Internet companies in the US have themselves to blame for failing to succeed in the Chinese market, says the former chief of Google in China. Lee Kai-fu was poached by Google from Microsoft in 2005 to help establish its Chinese operations, and left the search company last September to establish Innovation Works, a US$115 million (Dh422.4m) venture capital fund aimed at the world's largest internet market.
Mr Lee, a co-chair at the Abu Dhabi Media Summit this week, said foreign web companies that were losing market share to their Chinese competitors were victims of their own bad management, not government manipulation or protectionism. "I think they don't manage their business right and I think that in a couple of ways," Mr Lee said. "For an American company to succeed in China, it needs to do the following things: first, you have to have an empowered local team; second, you need to humbly listen to the local user; third, you need to move fast to give users what they want; and fourth, you need to have a longer-term outlook and not be too greedy in wanting to make money on day one.
"If you do all four things then it is fair competition; if you don't do one of the four, then you are the one who is causing your difficulties, not some other entity out there." Google made waves internationally this year when it said it had detected a sophisticated corporate espionage operation originating from China aimed at it and other western technology companies. The company said it was considering leaving the country.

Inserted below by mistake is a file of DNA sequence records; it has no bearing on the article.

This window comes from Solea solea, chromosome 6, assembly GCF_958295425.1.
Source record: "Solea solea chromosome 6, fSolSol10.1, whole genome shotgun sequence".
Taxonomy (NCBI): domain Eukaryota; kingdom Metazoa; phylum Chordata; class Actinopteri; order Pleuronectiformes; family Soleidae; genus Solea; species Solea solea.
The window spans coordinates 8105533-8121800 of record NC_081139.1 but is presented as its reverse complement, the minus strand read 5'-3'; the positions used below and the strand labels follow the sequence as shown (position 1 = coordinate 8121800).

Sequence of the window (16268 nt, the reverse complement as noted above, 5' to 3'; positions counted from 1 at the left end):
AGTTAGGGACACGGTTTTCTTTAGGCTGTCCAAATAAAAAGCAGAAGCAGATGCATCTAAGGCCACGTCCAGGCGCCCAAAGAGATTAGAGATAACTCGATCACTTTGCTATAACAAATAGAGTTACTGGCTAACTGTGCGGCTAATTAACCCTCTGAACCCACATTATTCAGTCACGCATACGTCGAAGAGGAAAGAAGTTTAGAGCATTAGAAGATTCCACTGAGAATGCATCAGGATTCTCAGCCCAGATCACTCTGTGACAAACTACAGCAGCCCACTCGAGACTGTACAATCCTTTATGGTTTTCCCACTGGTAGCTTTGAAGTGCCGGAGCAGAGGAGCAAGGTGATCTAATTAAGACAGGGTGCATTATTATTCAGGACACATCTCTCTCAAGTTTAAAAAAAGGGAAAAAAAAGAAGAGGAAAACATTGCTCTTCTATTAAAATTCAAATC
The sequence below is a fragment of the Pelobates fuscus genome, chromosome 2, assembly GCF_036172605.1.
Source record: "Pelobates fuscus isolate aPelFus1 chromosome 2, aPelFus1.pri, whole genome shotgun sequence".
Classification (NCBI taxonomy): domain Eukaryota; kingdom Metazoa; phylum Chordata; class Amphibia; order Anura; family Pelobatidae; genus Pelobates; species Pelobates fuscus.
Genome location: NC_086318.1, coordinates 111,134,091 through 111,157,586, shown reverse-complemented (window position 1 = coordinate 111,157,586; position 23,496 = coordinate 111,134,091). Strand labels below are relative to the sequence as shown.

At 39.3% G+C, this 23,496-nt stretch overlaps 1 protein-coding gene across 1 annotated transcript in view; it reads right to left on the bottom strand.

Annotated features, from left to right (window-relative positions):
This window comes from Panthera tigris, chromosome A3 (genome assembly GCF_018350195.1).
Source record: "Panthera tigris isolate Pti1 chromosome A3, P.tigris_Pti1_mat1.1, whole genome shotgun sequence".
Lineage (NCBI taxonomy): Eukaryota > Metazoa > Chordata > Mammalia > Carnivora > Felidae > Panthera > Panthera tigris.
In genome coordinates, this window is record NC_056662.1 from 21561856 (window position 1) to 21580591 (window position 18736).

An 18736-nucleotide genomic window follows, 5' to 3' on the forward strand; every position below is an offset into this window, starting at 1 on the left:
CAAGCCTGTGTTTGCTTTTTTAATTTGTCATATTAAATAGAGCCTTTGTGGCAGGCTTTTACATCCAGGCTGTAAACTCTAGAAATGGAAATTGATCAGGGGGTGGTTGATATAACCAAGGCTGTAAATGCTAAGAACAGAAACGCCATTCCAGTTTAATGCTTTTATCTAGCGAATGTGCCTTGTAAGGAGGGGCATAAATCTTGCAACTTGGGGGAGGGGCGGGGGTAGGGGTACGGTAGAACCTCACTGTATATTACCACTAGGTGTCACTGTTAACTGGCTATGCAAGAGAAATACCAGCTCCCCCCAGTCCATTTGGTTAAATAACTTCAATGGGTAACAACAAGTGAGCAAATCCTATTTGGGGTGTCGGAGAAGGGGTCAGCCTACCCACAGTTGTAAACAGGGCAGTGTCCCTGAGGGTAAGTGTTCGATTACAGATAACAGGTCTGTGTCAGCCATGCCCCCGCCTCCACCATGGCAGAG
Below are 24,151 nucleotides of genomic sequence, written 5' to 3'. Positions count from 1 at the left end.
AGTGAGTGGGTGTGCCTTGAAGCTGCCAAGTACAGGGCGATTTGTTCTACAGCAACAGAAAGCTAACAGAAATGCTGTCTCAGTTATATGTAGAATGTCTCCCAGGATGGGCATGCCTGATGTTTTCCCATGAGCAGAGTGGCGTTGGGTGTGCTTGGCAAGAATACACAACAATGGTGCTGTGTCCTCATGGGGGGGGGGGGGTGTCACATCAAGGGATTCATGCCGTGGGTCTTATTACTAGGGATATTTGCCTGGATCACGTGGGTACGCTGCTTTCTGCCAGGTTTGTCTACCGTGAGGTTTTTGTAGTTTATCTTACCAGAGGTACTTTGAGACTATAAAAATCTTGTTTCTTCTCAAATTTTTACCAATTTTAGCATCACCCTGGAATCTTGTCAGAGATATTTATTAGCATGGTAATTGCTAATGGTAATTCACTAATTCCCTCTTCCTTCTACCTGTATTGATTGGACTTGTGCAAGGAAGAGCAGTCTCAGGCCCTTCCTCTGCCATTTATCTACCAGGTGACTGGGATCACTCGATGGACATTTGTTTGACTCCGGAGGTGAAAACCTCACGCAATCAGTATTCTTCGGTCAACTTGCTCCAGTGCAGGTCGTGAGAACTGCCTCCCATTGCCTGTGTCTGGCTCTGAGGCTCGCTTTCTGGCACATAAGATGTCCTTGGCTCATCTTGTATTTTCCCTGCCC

The US government is considering filing a complaint against China's internet censorship and protectionism with the World Trade Organisation (WTO), a top American trade official said yesterday. The government is "trying to make our own determination whether we believe this is not WTO compliant and if the best resolution is to - file an appeal", said Ron Kirk, the US trade representative. Mr Lee declined to answer questions on Google's China business.
A number of US internet companies have tried and failed to extend their dominance of online markets into China, including Facebook, Google, eBay and Yahoo. None has managed to come out on top of local competitors, and industry onlookers have accused Chinese authorities of favouring local businesses. But the notion of an unfair playing field is "a misconception", Mr Lee said. "If you look at how fast and scrappy and smart and knowledgeable these Chinese companies are, you would start to appreciate what it would take to react to that," he said.
"When you have a large corporate in the US that has to review all the decisions, where the servers have to be held in the US and the decisions are made over there and you have to beg in line for the engineer in the US to change your code, then it is no wonder those companies lost." Innovation Works is aiming to recruit the smartest Web professionals in China to help build and invest in new internet businesses for the country. It has received more than 100,000 resumes since launching last September.
"Our access to this talent pool is amazing," Mr Lee said. "What makes China great is that there is a very strong desire to succeed. Having come out 30 years ago from incredible poverty but now with all these opportunities, entrepreneurship and starting companies is the dream of many young people." @Email:firstname.lastname@example.org